• The claims of the method patent further required “efficiently mixing” a pH-adjusting solution with the first solution to form a second solution.
  • The issue was the definition of “pharmaceutical batches”.
  • The Federal Circuit characterized the invention at issue as addressing the problem of batch variability.
  • The Medicines argued that the claims do not require the use of a particular process that achieves batch consistency. The Federal Circuit rejected this argument.
  • The Federal Circuit held that the specification and prosecution history of the patents demonstrate that the invention is a compounding process that achieves batch consistency.
  • The Court also noted that Medicines admitted to the district court that ‘[w]hen viewed in the context of the specification, it is readily apparent that the [definition of “pharmaceutical batches”] refers to the compounding processes described in the patents-in-suit.”
  • The Court also noted that the patents state that “‘the [efficient mixing] process demonstrated in Example 5 produced batches generally and consistently having lower levels of impurities than the [inefficient mixing] process of Example 4
  • The Federal Circuit concluded that “the batches limitation requires the use of a compounding process that achieves batch consistency.”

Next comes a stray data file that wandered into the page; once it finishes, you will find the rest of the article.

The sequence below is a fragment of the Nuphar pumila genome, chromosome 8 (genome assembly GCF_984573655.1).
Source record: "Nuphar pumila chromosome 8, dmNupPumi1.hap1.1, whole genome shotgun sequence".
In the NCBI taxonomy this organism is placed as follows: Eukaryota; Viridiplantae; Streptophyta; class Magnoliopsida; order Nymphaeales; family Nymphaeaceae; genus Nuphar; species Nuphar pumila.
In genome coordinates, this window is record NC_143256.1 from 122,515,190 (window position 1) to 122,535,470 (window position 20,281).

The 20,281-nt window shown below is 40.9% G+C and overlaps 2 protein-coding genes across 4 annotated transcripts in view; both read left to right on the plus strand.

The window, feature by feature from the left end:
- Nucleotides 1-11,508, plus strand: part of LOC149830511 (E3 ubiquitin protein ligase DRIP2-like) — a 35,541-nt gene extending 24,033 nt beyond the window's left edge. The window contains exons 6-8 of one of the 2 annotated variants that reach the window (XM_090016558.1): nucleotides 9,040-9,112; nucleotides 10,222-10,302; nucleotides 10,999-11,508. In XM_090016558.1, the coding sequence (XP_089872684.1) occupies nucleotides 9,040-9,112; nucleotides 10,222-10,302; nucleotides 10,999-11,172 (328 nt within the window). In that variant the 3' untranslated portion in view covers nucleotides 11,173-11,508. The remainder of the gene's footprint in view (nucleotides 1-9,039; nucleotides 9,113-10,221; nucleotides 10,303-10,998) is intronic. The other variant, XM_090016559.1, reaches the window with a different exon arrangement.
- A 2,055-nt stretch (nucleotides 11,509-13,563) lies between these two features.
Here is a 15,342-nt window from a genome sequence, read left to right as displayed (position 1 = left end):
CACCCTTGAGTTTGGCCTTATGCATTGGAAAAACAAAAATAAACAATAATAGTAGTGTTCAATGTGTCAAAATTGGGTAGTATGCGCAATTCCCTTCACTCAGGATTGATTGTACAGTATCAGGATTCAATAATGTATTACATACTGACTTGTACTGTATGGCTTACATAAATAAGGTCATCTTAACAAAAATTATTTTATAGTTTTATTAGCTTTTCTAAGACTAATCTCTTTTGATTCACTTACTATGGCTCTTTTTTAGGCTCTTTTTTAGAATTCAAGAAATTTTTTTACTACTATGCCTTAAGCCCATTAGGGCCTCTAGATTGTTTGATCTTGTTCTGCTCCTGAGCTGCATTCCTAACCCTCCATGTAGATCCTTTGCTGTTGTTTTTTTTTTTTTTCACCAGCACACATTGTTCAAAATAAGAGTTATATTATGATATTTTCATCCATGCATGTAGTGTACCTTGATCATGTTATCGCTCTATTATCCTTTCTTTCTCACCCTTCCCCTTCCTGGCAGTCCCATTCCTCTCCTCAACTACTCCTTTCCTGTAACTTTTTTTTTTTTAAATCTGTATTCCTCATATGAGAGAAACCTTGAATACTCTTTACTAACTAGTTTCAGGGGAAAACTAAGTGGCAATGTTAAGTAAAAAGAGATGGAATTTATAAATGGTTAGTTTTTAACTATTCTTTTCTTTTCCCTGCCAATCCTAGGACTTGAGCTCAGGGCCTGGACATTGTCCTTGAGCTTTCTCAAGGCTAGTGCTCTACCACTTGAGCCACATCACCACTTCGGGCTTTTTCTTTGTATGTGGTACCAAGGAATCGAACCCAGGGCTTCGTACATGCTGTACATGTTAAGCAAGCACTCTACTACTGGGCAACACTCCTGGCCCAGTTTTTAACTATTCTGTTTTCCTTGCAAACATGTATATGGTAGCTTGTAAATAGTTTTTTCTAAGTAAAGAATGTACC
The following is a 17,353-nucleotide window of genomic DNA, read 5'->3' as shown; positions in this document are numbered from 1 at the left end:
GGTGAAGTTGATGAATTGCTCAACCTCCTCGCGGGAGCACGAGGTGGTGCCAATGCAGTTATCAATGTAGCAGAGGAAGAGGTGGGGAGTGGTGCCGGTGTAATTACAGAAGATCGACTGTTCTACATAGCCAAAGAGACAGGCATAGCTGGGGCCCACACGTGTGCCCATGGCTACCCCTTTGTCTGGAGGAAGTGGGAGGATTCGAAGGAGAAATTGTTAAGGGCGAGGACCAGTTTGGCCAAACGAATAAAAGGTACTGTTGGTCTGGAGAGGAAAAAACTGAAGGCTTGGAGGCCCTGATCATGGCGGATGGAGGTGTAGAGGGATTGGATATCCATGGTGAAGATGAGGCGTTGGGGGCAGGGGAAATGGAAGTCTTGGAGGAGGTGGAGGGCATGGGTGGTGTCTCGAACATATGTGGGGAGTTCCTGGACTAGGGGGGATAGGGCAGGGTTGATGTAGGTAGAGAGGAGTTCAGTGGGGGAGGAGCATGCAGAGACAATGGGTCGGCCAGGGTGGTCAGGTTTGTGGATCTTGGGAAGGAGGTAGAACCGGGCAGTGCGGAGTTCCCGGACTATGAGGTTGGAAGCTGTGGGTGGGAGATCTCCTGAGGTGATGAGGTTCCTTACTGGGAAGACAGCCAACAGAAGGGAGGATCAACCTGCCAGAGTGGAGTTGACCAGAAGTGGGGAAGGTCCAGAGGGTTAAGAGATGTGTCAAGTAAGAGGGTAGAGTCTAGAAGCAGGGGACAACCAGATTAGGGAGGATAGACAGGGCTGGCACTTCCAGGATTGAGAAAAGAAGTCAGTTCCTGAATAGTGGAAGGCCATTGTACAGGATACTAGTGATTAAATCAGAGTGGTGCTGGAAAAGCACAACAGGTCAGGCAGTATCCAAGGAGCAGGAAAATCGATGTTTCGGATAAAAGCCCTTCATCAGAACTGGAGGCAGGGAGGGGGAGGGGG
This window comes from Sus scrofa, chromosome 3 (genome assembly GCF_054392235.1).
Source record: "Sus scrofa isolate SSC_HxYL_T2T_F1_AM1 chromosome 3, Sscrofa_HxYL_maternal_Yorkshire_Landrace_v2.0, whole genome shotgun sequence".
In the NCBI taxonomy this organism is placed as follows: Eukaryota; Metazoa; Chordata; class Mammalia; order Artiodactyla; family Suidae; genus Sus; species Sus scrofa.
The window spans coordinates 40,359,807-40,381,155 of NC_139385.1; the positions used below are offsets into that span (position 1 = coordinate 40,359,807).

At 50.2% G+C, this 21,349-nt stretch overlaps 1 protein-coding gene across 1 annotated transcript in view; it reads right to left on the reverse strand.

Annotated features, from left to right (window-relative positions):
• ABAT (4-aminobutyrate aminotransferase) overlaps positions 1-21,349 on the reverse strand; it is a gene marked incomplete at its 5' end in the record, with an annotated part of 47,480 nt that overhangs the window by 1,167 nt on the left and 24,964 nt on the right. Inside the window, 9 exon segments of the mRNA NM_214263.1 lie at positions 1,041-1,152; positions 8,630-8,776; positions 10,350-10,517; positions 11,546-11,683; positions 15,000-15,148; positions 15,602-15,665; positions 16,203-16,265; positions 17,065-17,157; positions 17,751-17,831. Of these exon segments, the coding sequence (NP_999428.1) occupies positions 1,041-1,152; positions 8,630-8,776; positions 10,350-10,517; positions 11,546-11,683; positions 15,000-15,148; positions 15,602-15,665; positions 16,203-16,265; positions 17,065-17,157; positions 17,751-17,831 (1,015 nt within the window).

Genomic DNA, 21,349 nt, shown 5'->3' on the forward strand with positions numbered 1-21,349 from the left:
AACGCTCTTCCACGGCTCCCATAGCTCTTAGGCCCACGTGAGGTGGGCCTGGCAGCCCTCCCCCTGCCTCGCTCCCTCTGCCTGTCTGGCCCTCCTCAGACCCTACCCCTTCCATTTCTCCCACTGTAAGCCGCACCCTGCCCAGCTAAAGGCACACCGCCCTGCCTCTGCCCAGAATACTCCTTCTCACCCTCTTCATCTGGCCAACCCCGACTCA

• The Federal Circuit determined that the batch consistency requirement is defined by the mixing of Example 5:

Example 5 . . . is not merely the only disclosed embodiment of efficient mixing—it is the only description of efficient mixing in the patents in suit that casts light on what efficient mixing is and that enables one of ordinary skill in the art to achieve the objects of the claimed invention.

  • Federal Circuit construed the composition claims and method claims as requiring the recited “batches” to be made by a specific “efficient mixing” process illustrated in one of the examples, specifically, Example 5.
  • While doing so, the Federal Circuit preserved the validity of the patents. However, it required reversal of the district court’s infringement ruling.

TC Heartland v. Kraft Foods Group

  • On Monday, May 22, 2017, the Supreme Court issued its decision in TC Heartland v. Kraft Foods Group.
  • ISSUE: Forum Shopping.
  • According to U.S. Senator Hatch: “Abusive litigants have exploited a hole in the law to direct a disproportionate number of suits to plaintiff-friendly forums, and to one such forum in particular.”

Popular Patent Litigation Venues

TC Heartland: Background

  • The federal law governing patent venue states that a patent lawsuit may be filed where the defendant “resides” or “committed acts of infringement and has a regular and established place of business.”